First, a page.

It was 9:40. We were waiting at the airport to pick up my uncle who would land soon and I was staring at the screen announcing the flights that arrived and my gaze sifted through a lot of places I don’t remember now and rested on Sarajevo.
Sarajevo..mmm.. anyone know what historic event took place there? Think hard..!
I asked my younger sister and she was clueless. Sarajevo is the capital of Bosnia , and it is where the Archduke Franz Ferdinand of Austria and his wife, (I am sifting through the leaves of my memory to what I learned when I was back in high school) were murdered, triggering the First World War.
History is a fascinating subject and I am kind of surprised that I still remember names. I was more of a math girl. Still, I was a voracious reader and reading about the real stories of Alexander the Great, Napolean Bonaparte, the Indus Valley civilzation still takes me back to those days when I lay back and built a picturesque image in my mind. Maybe that’s why I remember.
Talking about History, the Indus Valley people, the Dravidians were remarkable people. From what archaeologists have dug up, we know that their town planning was brilliant. The drainage system was efficient. They made jewellery. They practised agriculture.They sung and danced. They buried useful things with their dead (I don’t know why,just find it interesting). They had a Mother Goddess. More on their religion , I do not know. But the foundation of most of the buildings still stand today, even after 2000 plus years, so that’s astounding. No doubt a testament to their workmanship. They even had sort of a pool house where people went to bathe with steps leading down to the body of water and changing rooms. The water was drawn from a tank which collected rainwater. Too bad they were chased south by the Aryans. History is his story, man’s story and I cannot but stoop to admire this civilization.
It’s enthralling to learn about one’s history and for a moment there, I wondered why I did not become an archaeologist . That would be the dream. Then again, not 10 minutes ago, I had wished that I had been a pilot soaring high above the clouds, travelling miles high and landing in another piece of heaven on earth. That would be the dream. Then again, I was wishing not too long a time ago that I would have been born a mermaid (not that I believe that they exist), surfing, diving deep into the ocean’s calm. But then, I would be called a cannibal among the merfolk because I don’t think I won’t be able to stop eating fish aka my own people. So, though a bit disappointed that merfolk don’t exist, I am glad I wasn’t born that way. Sylvia Plath wrote a poem , ‘The fig tree’, quoting from “The Bell Jar”, it goes like this;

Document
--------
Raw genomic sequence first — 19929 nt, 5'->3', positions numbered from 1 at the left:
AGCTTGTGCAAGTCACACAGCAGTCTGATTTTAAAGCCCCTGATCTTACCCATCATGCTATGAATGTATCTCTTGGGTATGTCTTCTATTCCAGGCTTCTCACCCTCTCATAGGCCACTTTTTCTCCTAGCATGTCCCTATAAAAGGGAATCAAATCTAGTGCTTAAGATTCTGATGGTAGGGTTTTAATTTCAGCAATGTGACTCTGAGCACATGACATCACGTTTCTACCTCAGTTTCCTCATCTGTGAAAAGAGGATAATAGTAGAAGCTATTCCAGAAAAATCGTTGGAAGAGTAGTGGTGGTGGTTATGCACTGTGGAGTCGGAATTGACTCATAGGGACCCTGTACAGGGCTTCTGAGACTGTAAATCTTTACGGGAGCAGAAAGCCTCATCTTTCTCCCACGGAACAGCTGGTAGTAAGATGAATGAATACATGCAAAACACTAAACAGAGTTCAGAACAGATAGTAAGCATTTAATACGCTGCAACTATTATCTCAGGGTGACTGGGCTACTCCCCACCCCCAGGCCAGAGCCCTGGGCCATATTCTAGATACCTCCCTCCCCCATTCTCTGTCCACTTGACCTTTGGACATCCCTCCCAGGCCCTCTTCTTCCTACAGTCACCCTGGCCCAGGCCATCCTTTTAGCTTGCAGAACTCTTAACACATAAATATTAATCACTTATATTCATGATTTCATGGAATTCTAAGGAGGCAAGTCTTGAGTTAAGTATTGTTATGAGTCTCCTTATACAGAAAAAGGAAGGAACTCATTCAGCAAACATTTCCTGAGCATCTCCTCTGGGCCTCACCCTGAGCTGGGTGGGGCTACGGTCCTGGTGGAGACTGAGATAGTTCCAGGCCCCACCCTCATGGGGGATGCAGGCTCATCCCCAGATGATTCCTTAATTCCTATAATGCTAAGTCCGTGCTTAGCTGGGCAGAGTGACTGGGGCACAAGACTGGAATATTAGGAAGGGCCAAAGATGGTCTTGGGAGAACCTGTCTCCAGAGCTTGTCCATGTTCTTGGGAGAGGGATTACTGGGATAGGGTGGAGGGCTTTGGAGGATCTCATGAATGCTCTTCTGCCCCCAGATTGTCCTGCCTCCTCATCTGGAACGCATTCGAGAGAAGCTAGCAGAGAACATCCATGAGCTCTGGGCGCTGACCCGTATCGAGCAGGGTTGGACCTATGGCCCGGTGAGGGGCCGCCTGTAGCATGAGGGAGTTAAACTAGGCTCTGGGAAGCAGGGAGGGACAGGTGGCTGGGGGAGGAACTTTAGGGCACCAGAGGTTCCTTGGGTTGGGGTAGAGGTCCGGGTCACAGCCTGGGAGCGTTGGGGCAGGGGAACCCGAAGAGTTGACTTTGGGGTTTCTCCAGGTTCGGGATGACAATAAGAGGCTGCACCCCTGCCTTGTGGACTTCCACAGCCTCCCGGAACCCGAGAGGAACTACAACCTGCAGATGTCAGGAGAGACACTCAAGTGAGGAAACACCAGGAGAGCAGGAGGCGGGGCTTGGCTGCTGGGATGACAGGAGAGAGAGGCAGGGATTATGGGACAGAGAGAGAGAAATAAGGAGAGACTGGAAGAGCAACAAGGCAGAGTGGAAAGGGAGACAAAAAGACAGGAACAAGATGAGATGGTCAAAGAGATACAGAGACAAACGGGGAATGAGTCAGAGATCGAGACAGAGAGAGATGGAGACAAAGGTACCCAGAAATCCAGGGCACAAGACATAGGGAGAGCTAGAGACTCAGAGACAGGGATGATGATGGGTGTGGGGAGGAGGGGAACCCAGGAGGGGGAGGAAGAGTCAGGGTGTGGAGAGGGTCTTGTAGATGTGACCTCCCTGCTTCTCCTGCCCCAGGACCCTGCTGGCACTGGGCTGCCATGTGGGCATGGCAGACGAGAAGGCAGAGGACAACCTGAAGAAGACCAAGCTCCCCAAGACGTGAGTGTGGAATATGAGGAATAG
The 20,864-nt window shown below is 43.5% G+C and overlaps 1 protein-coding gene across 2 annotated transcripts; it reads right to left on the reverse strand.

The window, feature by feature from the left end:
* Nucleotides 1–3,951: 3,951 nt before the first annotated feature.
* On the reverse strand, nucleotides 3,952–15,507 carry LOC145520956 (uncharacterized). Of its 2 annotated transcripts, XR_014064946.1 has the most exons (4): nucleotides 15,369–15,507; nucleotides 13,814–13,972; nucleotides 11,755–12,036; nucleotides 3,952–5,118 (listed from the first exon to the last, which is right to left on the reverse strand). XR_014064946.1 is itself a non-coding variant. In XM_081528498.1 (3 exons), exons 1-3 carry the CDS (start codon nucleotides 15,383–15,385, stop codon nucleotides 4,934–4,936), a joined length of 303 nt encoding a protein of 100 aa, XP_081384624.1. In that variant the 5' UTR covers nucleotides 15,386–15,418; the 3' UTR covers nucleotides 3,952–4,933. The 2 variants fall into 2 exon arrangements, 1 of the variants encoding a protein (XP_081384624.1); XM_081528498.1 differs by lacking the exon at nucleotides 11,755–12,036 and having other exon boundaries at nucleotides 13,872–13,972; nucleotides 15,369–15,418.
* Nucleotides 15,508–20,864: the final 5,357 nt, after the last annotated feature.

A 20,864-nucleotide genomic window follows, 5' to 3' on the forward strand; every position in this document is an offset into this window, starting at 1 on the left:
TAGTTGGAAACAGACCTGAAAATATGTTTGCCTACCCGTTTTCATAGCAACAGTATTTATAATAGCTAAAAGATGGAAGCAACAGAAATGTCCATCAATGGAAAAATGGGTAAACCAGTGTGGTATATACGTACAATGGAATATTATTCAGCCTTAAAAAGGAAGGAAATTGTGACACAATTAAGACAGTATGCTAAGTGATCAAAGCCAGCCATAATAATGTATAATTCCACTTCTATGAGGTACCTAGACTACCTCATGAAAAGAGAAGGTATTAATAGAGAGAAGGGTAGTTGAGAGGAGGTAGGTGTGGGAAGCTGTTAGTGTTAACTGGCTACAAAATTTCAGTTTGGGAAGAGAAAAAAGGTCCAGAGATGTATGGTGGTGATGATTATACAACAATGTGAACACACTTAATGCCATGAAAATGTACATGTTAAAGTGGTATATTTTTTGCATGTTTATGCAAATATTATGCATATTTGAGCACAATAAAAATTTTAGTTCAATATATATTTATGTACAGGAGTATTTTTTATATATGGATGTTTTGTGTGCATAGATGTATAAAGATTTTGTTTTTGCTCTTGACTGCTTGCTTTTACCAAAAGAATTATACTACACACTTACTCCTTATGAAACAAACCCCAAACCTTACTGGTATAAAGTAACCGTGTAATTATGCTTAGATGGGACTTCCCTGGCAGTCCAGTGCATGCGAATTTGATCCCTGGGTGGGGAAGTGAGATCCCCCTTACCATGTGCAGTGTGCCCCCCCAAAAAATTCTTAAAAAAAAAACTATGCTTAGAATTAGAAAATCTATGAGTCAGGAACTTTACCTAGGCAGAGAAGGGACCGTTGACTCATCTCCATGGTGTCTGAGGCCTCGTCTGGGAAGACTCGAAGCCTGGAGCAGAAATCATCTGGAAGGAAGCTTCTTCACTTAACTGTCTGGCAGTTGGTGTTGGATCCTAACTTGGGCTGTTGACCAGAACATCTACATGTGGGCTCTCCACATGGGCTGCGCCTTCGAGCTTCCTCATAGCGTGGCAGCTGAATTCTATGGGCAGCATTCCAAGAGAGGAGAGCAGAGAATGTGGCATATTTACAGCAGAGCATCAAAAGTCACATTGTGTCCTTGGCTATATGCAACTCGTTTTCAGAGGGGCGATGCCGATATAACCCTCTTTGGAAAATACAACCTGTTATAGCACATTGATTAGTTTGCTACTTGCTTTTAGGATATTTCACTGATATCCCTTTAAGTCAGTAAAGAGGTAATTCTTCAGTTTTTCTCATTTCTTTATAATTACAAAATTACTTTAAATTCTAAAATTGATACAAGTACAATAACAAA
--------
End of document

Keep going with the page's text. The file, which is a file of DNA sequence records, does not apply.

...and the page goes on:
“I saw my life branching out before me like the green fig tree in the story. From the tip of every branch, like a fat purple fig, a wonderful future beckoned and winked. One fig was a husband and a happy home and children, and another fig was a famous poet and another fig was a brilliant professor, and another fig was Ee Gee, the amazing editor, and another fig was Europe and Africa and South America, and another fig was Constantin and Socrates and Attila and a pack of other lovers with queer names and offbeat professions, and another fig was an Olympic lady crew champion, and beyond and above these figs were many more figs I couldn’t quite make out. I saw myself sitting in the crotch of this fig tree, starving to death, just because I couldn’t make up my mind which of the figs I would choose. I wanted each and every one of them, but choosing one meant losing all the rest, and, as I sat there, unable to decide, the figs began to wrinkle and go black, and, one by one, they plopped to the ground at my feet.”
There are many roads out there and I am happy to take one, that of a writer.